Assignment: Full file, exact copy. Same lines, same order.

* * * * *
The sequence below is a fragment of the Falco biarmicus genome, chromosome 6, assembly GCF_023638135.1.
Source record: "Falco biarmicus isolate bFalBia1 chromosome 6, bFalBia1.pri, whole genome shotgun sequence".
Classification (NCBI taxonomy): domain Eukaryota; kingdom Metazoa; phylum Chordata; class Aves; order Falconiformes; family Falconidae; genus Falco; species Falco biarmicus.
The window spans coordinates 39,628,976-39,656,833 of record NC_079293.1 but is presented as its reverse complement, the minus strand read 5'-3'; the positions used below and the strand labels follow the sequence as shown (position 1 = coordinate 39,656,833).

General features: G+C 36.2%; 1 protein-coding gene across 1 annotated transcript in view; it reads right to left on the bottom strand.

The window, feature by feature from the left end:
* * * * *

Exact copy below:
The sequence below is a fragment of the Falco biarmicus genome, chromosome 6, assembly GCF_023638135.1.
Source record: "Falco biarmicus isolate bFalBia1 chromosome 6, bFalBia1.pri, whole genome shotgun sequence".
Classification (NCBI taxonomy): domain Eukaryota; kingdom Metazoa; phylum Chordata; class Aves; order Falconiformes; family Falconidae; genus Falco; species Falco biarmicus.
The window spans coordinates 39,628,976-39,656,833 of record NC_079293.1 but is presented as its reverse complement, the minus strand read 5'-3'; the positions used below and the strand labels follow the sequence as shown (position 1 = coordinate 39,656,833).

General features: G+C 36.2%; 1 protein-coding gene across 1 annotated transcript in view; it reads right to left on the bottom strand.

The window, feature by feature from the left end: